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Editorial: ALICE data should be considered in long-term planning

Are you an ALICE or do you know someone who is? Chances are, you interact with an ALICE — or two, or three — every day, even if you aren't one yourself.

What's an ALICE? It's an acronym for Asset Limited Income Constrained Employed that the United Way has developed to describe people who are well above the federal poverty line, yet struggle to afford some of the basics in life. The barista at your favorite coffee shop, your child's day care provider and your auto mechanic might be ALICEs. You or your co-workers might be.

The United Way's research indicates that more than one-third of Maryland households (about 750,000 families) and about a quarter of Carroll County households (about 16,000 families) would fit the ALICE definition. The designation is different than the federal poverty level, which doesn't consider cost of living. The ALICE report considers the cost of living in the state and each Maryland county, to present a more accurate take on how much income is needed to get by.

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While the United Way isn't advocating for anything to specifically be done with this information, we think it's a useful tool to have as county government and organizations plan for the future of Carroll.

For Carroll, the ALICE Survival Budget, or the amount of money needed annually just to break even without having an emergency budget or savings is $25,344 for a single adult, twice the federal poverty level of $11,880; $39,468 for a single parent with one child; and $62,568 for a family of four. Add in child care, and that last number jumps to $68,520.

In order to begin building some monetary cushion — designated as the ALICE Stability Budget — in case of an automobile crash or repair that could cost someone their transportation, or a medical emergency, for example, those numbers jump to $37,044 for a single adult, $73,680 for a single adult with one child and $115,788 for a family of four.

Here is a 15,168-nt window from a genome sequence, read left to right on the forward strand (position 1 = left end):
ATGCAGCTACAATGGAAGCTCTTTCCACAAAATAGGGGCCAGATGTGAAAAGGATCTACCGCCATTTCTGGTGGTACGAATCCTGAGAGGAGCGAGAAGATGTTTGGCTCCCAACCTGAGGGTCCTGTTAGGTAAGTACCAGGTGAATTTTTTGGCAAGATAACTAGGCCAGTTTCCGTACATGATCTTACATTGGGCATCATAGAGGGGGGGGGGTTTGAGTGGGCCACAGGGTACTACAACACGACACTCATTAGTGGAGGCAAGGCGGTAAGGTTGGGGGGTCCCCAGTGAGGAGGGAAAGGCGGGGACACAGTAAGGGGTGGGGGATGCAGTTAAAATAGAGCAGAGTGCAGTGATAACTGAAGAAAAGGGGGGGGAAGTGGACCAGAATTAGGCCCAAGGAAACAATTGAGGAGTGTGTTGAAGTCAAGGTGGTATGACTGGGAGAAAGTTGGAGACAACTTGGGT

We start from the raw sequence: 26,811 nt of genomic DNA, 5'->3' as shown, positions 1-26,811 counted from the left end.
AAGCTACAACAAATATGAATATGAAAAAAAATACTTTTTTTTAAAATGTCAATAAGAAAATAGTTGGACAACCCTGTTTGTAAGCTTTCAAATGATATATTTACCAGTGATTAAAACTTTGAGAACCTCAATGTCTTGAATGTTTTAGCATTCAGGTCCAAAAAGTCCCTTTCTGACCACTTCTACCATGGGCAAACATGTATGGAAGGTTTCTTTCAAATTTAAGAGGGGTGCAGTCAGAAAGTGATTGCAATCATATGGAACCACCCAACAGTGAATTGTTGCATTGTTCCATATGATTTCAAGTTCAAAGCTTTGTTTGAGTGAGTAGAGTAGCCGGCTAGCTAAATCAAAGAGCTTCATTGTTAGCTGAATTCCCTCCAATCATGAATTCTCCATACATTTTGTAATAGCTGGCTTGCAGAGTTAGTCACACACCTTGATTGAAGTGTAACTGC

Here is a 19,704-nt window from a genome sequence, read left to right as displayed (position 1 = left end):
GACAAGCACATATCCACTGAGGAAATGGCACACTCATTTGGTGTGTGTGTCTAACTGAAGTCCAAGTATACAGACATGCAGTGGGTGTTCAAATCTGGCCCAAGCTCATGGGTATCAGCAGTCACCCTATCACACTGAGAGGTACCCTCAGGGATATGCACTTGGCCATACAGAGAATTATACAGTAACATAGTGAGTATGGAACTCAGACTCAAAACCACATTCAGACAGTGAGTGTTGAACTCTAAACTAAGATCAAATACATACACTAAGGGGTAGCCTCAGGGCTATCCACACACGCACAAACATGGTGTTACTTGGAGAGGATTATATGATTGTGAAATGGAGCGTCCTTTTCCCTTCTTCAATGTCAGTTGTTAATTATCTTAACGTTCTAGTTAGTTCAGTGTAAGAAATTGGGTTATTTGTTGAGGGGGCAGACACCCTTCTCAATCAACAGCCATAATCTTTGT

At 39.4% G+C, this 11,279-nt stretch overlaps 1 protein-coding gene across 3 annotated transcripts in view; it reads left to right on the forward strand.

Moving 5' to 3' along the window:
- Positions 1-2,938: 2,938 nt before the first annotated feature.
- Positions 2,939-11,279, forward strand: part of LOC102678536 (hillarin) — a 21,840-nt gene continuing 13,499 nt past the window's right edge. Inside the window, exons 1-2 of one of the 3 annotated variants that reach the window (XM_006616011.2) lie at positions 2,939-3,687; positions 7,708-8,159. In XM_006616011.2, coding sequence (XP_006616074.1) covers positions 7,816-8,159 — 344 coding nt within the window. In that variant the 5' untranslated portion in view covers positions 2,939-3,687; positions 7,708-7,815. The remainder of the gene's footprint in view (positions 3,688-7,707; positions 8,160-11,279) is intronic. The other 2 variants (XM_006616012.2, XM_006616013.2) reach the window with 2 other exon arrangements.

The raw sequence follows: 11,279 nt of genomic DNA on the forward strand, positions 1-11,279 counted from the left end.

For perspective, the U.S. Census Bureau estimates the 2015 per capita income for Carroll County to be $36,936 and the median household income is $85,385.

These numbers, and the accompanying situations, go hand-in-hand with what we've heard anecdotally from some of the county's nonprofit leaders for years. Many people who were gainfully employed would use services such as food banks and charities that offer free or reduced-price clothing to make ends meet, and programs like those supported by Human Services Programs that help homeowners pay electric bills or make rent.

It also reflects the need for many of the things the county commissioners referenced in the State of the County address earlier this month. Things like attainable housing, not just to draw new people to the area, but also to keep our sons and daughters living where they grew up rather than moving to Pennsylvania so they aren't struggling. Or more businesses and employment centers that pay a good wage for Carroll residents to work, rather than traveling to Baltimore, Howard County or Washington, D.C., for a better paycheck. And more reliable public transportation, including additional fixed routes offered by the county's transit service to get people to those jobs so they aren't as reliant on personal vehicles.

A lot of effort went into putting this data together, and we think it's enlightening information that our elected officials should consider when making decisions about the long-term future of Carroll County.



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